Unlike the melancholy and seriousness in the Sa’at’s selection, Leow’s selection of Malaysia’s text was a more lighthearted and humourous one, perhaps highlighting the difference in tonality of both countries’ style of play and governance. Clueless to Malaysian texts, I was a little lost during the second half. But there were also several ‘aha’ moments throughout the show as the actors race through the various scenes in that hour. Didn’t Singapore’s text also have a scene from The Malay Annals? Why is The Chef’s Secret Chicken rice recipe being explained under Malaysia’s section ah? Wait a second, isn’t Emily of Emerald Hill a Singapore play?

Singapore Janice Koh’s monologue performance of a pork-loving toilet cleaner in curator Leow’s Ang Tau Mui hits a raw nerve and revealed the fundamental racial problem that plagues Malaysia till this day. I was particularly amused by Mark Teh’s Daulat: Long Live, denoting the common citizens’ satirical salutation and dig at political leaders in Malaysia which also reminds me of Singapore.

Another Country by W!LD RICE pic 2 (taken by Albert Lim KS)Photo Credit: Albert Lim KS, courtesy of W!ld Rice

Putting together a production piece with a combined total of more than 50 of both countries’ most acclaimed texts into a two-and a-half-hour show is not easy at all. But the immensely talented creative team from both sides of the Causeway made it look simple. The combined cast of Malaysia’s Ghafir Akbar, Sharifah Amani, Anne James, Alfred Loh, Iedil Putra and Singapore’s Sharda Harrison, Gani Karim, Janice Koh, Lim Yu-Beng and Siti Khalijah Zainal were phenomenal. Despite the varied intensity and emotions experienced across different excerpts, I found it easy to transit between the different scenes.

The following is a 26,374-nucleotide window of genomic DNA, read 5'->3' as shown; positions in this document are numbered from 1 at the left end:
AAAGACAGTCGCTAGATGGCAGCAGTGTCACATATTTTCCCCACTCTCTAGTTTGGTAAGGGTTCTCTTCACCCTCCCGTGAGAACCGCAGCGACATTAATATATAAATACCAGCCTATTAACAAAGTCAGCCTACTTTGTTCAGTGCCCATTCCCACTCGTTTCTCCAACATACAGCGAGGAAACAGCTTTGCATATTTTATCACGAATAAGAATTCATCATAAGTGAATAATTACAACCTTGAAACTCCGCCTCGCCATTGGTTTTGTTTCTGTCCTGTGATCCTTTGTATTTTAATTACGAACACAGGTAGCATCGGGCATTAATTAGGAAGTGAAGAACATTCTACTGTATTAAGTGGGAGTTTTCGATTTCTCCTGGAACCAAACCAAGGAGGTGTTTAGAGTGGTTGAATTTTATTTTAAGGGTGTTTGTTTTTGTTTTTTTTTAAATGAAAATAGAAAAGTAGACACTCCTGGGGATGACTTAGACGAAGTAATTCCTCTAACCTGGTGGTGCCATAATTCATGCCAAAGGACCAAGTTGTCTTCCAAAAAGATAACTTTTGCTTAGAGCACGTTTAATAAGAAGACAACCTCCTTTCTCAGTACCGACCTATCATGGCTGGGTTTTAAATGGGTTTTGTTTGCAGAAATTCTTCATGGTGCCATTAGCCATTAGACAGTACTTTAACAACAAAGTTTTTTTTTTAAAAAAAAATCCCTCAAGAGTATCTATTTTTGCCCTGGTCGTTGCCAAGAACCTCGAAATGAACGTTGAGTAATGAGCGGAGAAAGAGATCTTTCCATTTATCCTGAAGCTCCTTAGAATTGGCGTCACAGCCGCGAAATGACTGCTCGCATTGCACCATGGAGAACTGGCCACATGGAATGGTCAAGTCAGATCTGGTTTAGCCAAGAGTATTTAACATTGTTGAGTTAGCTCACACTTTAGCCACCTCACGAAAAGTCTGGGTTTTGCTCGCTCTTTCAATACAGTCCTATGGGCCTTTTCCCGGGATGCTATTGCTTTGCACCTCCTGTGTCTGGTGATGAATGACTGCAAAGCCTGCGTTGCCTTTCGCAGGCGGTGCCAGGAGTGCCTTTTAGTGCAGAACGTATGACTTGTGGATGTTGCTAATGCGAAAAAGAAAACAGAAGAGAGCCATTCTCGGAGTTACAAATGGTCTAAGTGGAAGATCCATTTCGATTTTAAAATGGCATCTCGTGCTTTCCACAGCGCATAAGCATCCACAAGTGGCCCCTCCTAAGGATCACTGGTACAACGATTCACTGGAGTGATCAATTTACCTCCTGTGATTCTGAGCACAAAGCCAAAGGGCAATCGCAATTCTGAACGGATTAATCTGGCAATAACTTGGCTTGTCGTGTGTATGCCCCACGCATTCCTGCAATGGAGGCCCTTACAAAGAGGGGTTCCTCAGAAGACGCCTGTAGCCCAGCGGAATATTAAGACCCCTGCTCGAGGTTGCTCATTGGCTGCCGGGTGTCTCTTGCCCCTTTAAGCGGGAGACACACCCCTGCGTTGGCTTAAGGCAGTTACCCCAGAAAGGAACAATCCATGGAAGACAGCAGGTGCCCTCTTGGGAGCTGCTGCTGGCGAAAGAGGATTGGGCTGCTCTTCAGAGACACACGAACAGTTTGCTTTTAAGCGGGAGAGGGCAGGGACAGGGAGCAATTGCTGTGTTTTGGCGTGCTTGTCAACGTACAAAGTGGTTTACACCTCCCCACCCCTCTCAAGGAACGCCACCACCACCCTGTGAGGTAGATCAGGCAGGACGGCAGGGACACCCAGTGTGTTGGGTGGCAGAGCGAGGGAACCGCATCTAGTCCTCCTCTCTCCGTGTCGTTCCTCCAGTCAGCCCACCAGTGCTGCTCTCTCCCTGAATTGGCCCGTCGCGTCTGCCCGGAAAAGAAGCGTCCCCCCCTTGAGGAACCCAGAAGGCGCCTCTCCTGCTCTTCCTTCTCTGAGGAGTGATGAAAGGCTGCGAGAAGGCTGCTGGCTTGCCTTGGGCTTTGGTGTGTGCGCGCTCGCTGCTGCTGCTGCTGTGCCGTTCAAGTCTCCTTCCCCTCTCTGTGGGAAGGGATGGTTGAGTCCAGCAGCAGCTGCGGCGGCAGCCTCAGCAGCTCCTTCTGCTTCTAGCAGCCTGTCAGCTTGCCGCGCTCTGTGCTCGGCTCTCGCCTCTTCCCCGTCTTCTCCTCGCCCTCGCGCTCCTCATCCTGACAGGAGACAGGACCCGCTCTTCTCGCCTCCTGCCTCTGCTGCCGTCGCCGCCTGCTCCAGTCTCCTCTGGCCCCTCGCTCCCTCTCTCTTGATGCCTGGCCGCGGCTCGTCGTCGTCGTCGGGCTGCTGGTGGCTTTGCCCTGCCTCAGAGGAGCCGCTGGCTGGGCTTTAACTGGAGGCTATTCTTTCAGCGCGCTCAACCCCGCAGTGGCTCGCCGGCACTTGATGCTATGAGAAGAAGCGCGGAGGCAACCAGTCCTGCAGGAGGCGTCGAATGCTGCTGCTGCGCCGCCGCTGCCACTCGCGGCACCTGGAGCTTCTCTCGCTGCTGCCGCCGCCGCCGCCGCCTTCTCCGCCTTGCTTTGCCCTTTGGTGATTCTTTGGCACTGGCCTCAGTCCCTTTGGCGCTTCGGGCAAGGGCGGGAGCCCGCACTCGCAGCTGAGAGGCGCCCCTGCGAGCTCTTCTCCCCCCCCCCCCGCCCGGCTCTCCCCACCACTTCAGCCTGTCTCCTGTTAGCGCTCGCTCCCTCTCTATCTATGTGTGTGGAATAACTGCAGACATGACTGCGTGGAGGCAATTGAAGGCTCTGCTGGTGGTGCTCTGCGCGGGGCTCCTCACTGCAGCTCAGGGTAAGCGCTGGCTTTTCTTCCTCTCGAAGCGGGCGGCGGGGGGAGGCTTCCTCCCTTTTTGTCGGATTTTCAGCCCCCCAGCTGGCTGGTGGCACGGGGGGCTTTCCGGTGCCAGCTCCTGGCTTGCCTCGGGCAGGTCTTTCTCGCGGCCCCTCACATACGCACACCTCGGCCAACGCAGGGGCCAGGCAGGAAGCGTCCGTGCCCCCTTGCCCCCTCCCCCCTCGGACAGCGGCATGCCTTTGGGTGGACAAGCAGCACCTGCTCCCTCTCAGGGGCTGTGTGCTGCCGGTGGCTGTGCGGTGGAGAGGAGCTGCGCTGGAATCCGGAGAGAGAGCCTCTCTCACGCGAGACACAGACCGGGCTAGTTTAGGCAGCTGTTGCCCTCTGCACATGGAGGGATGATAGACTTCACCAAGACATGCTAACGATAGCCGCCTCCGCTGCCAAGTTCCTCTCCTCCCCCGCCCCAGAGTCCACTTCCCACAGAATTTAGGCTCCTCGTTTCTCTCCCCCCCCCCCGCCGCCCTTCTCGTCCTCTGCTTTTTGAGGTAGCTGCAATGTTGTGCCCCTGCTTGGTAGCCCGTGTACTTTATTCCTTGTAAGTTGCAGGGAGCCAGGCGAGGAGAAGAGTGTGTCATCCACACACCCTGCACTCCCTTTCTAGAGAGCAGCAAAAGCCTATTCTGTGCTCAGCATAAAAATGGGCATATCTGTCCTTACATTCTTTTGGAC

While the entire production felt like an extremely potent Rojah dish, I do wish that there was more time set aside to explore the rich themes behind the texts from both countries. But it’s a two-and a-half-hour show after all and something’s gotta give, right? Also, audiences who do not have any literary background or are not acquainted with literary texts from their own country might experience some difficulty in understanding the play.

As we examine the unique relationship between Singapore and Malaysia, we see two countries with a totally different present. Yet through it all, we continue to share memories through our deeply connected past which so thoroughly weaves both countries together. Yes, we may laugh at each other, but perhaps we could do with a little less (or more) seriousness, or to be more (or less) laid-back. If you are a literary buff, you got to watch Another Country for it will leave you wanting more. RW

Many thanks to W!ld Rice for the media invite.


Drama Centre Theatre

Opens 25 June to 11 July 2015

Ticket Pricing: $45 – $75